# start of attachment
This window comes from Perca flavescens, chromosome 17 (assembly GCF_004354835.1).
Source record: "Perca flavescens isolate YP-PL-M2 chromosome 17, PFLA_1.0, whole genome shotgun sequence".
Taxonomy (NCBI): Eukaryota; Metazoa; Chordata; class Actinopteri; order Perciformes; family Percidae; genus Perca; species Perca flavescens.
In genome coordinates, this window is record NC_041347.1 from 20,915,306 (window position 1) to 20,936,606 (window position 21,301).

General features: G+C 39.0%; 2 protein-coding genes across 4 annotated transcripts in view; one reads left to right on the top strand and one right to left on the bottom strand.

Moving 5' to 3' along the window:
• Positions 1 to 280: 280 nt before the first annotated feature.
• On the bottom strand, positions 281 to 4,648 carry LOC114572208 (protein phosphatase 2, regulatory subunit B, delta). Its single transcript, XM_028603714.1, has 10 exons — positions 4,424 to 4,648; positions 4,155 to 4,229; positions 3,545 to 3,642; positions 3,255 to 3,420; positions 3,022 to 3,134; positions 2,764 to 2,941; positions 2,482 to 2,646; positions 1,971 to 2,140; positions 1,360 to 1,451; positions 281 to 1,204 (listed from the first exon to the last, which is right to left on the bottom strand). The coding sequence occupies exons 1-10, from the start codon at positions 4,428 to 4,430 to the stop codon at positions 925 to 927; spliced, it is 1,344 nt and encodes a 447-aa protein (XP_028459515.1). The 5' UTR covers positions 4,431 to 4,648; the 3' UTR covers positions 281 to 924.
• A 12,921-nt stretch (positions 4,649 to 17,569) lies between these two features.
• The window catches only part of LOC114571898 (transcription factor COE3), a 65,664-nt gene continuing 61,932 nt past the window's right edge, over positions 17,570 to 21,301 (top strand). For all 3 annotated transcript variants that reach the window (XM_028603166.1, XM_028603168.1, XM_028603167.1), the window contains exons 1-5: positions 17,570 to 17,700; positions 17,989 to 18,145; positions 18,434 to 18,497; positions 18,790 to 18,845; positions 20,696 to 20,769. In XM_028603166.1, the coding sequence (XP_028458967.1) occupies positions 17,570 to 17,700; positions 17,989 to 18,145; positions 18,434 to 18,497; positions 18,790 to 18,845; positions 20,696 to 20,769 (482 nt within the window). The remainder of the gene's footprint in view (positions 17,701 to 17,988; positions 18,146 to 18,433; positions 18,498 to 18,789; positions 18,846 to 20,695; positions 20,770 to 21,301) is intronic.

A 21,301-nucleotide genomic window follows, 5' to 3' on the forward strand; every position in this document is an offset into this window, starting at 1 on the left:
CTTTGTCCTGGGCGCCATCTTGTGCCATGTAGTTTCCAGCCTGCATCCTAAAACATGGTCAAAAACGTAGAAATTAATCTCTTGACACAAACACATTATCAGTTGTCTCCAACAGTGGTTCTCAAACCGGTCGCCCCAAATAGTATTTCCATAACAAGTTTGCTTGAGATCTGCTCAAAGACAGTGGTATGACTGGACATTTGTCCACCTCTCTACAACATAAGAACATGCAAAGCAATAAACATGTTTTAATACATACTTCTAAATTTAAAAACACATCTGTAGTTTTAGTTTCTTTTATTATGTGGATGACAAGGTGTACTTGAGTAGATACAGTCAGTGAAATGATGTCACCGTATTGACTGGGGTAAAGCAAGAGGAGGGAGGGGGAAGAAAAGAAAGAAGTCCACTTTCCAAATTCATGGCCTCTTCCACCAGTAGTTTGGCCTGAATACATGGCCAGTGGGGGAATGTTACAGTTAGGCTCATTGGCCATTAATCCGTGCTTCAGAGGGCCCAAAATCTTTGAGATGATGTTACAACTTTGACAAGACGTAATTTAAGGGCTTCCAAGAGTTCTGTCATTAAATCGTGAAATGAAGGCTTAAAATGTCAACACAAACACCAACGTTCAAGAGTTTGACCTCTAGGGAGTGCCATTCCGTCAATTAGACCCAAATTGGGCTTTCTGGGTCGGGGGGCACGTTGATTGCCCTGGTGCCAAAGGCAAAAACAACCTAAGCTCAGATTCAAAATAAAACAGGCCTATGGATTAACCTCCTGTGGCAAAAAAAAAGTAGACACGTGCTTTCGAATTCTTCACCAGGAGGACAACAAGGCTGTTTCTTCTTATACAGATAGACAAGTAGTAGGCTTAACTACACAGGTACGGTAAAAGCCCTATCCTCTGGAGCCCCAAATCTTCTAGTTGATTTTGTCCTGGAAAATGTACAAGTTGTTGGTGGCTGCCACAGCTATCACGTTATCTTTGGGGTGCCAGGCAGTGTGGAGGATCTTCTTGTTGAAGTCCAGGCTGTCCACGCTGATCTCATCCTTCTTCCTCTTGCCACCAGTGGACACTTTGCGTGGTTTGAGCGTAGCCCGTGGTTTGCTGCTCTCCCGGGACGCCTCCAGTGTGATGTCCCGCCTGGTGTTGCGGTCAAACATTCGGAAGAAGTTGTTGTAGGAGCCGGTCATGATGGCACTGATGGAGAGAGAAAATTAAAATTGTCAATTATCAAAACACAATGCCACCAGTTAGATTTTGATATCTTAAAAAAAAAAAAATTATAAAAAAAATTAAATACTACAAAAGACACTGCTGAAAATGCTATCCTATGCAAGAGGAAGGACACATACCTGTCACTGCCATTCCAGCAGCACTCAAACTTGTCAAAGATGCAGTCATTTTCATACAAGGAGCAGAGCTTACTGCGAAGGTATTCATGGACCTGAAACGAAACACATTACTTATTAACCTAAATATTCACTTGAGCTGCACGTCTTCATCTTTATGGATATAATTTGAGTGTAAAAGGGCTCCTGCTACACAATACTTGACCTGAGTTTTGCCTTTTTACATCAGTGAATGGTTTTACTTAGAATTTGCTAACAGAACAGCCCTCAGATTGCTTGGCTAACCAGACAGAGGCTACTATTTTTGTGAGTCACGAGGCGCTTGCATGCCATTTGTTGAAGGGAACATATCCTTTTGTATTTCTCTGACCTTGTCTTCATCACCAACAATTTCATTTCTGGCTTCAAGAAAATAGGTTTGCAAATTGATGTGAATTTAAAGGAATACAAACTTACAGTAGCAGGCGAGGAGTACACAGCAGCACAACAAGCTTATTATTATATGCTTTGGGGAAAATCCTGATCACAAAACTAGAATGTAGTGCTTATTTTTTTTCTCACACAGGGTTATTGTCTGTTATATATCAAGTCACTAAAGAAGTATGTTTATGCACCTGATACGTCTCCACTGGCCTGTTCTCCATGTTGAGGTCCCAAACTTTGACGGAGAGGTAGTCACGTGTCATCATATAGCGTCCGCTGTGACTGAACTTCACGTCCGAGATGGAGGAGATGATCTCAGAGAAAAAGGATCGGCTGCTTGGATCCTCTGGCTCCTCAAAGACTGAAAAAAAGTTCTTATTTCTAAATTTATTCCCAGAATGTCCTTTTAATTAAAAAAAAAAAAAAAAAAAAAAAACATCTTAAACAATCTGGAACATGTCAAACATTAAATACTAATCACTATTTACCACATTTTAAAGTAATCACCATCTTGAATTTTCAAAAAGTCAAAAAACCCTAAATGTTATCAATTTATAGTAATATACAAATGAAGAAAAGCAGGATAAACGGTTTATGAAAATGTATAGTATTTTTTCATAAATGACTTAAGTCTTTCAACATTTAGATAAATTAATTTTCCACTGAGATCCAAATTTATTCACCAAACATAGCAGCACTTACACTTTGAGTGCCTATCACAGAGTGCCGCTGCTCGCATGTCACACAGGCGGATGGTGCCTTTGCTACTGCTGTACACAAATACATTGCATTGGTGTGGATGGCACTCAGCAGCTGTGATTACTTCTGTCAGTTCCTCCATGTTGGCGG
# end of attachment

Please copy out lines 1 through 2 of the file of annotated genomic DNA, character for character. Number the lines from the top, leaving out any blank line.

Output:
This window comes from Perca flavescens, chromosome 17 (assembly GCF_004354835.1).
Source record: "Perca flavescens isolate YP-PL-M2 chromosome 17, PFLA_1.0, whole genome shotgun sequence".